A woman in Las Vegas recently posed as a social worker in order to facilitate an infant kidnapping. According to Bryan Callahan for KTNV, the incident raises issues of just how the woman in question acquired sensitive personal information.
The victim, mother Cassandra Dean, was supposed to meet the alleged kidnapper, Joanna Boyd, in order to sell baby items. The two had spoken on a Facebook sales group. Instead, Boyd presented Dean with a fake court order and other forged documents, saying that she had authority to remove the child from Dean’s custody. Apparently the woman’s big mistake was involving the police, whom she called to help her enforce her forded order. The child in question was just three weeks old.
“Officers had concerns about the documents as well as other inconsistencies,” writes Callahan, “like the fact they say Boyd did not have the proper ID and was not driving a county vehicle like CPS workers routinely do… [The Dean family says’ officers told them the documents contained information about them even though the only conversations [had online] were about baby clothes.”
Evidently, Boyd came equipped with their daughter’s birthdate and the family’s apartment number. The Deans claim they were very careful about exposing that information online. It’s not clear where the personal information was found… or at least, it wasn’t until a local television station found Cassandra Dean’s sonogram posted publicly.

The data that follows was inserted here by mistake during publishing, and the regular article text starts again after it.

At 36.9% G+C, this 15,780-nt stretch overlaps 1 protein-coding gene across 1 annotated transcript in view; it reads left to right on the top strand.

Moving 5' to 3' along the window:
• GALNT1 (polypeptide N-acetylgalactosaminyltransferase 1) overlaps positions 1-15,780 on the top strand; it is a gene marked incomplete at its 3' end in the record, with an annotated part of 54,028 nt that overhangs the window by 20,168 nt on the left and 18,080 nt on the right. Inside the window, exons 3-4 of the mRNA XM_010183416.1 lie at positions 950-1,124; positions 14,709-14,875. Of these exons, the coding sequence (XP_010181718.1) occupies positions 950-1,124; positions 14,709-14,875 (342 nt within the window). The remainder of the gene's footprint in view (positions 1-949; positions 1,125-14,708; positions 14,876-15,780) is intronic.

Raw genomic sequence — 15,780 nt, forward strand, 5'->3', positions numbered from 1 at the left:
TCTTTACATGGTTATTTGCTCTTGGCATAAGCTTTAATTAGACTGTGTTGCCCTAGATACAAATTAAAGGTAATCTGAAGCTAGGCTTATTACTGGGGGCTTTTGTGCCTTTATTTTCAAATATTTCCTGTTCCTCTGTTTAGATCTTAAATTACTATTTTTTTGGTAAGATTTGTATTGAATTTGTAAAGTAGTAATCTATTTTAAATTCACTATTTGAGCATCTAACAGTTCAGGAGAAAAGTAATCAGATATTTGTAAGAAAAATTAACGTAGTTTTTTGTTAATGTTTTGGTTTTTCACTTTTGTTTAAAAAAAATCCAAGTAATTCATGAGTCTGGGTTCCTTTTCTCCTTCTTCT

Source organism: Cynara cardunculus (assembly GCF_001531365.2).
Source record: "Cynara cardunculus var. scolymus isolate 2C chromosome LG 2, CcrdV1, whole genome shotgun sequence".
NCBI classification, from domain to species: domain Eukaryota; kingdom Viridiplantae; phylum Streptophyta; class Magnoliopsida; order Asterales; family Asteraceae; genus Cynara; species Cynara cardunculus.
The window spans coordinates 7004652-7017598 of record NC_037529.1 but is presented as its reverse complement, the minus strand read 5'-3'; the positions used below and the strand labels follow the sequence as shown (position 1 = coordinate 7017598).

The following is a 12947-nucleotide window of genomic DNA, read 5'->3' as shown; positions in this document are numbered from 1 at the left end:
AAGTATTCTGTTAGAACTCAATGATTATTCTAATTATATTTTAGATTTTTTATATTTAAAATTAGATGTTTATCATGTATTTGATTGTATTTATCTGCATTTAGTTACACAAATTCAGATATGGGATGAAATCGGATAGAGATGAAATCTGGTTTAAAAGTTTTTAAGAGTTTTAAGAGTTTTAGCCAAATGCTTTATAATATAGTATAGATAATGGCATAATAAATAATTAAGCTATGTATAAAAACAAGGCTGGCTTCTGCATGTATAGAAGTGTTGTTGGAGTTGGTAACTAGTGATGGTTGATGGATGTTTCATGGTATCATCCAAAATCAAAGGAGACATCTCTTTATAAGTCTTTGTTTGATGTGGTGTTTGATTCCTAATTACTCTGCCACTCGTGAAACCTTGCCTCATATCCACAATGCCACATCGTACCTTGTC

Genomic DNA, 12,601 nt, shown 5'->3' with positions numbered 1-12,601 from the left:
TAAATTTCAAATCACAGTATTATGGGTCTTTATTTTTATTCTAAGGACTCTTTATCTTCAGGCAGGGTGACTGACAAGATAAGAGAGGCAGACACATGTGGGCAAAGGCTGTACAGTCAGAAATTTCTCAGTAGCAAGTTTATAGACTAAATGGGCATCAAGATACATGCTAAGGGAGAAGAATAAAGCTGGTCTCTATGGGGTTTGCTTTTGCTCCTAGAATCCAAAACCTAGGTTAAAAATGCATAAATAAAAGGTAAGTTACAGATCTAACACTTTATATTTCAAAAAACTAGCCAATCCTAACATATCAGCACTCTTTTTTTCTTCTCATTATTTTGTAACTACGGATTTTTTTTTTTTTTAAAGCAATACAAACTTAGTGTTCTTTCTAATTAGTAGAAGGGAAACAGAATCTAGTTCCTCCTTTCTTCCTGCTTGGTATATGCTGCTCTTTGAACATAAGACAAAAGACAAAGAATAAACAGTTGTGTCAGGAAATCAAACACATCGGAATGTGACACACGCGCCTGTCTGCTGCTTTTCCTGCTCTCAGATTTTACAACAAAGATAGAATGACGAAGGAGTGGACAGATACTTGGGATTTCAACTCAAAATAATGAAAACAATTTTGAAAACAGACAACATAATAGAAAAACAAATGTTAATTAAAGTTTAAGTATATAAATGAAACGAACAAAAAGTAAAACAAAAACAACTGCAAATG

In retrospect, it’s likely that Boyd used social media and/or Google searches to stalk the family online and glean the information she used for her forged court order. She may also have used the Internet to identify the victim of her kidnapping scheme in the first place.
What’s noteworthy about the incident is that the perpetrator felt emboldened enough to contact authorities and try to use them as a weapon. Clearly, she felt confident enough in the power social workers hold that she thought she wouldn’t be questioned. This may be due to mental illness — a woman willing to go to these lengths to kidnap a child probably isn’t well — but it may also be thanks to the perception of social workers. Regardless of the reality, the corrosive myth persists that social workers exist to steal children from their parents’ homes at the behest of an unfeeling state. Boyd clearly thought she could use this perception to her advantage.
Fighting this false negative perception, therefore, doesn’t just improve the public image of social workers. It also works against those people who would use that negative misconception as a weapon to harm others. There are no winners in this incident. All of the innocent people involved have had their faith in their own safety shaken. We can only hope that in the future, all concerned will know that social workers exist to help, not hurt.
What do you think? Could this incident have been avoided? How would you suggest this type of problem be handled in the future? Please share your thoughts and experiences with us.